You’ve likely heard the horror stories about the polluted rowing courses in Rio, where athletes are expected to compete in water replete with raw sewage. Tests have shown that “Olympic athletes are almost certain to come into contact with disease-causing viruses that in some tests measured up to 1.7 million times the level of what would be considered hazardous on a Southern California beach." Swallowing just three teaspoons of the water undoubtedly means a viral infection for the poor sap who ingests it (there’s a 99 percent chance of infection).

Enter the new rowing suit made by U.S. company Boathouse, whose founder and CEO, John Strotbeck, is a two-time Olympic rower himself. The one-piece "unisuit" has antimicrobial properties, but that's not even the most innovative thing about it. The feature the athletes are more likely to talk about is the lack of seams, which is an incredibly important detail when you consider the number of hours athletes spend making repetitive motions during training and competition.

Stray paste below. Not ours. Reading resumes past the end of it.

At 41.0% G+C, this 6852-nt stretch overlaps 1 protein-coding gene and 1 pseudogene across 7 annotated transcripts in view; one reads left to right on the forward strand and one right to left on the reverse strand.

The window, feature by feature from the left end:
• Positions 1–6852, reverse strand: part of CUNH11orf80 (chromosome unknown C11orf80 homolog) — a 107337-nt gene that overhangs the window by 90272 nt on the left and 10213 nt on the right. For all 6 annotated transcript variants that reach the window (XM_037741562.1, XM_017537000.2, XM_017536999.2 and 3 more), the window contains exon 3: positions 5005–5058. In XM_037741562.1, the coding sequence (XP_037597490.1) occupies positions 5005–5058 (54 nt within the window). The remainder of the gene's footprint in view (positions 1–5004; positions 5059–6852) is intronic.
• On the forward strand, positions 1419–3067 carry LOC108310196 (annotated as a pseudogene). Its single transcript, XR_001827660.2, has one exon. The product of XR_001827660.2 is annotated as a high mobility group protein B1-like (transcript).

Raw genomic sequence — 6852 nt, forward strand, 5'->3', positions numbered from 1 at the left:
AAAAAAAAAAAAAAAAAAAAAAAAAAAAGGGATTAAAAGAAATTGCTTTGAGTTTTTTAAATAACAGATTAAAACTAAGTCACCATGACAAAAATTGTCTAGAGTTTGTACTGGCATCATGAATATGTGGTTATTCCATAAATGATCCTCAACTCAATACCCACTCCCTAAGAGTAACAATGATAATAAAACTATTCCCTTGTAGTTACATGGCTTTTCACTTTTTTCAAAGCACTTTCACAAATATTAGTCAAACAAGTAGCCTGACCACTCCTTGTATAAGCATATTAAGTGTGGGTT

The suits are made using an electronic knitting machine that is typically used to make delicate garments like hosiery. Because of the knitting process, and because each suit is made to custom measurements, there’s almost no fabric waste left over. And it's insanely lightweight: The entire suit weighs less than seven ounces.

And while the antimicrobial finish is a nice bonus, it’s probably not going to work any miracles—the suit still leaves most of the rowers’ bodies exposed, and the biocides aren’t great at killing viruses anyway. Still, every little bit helps.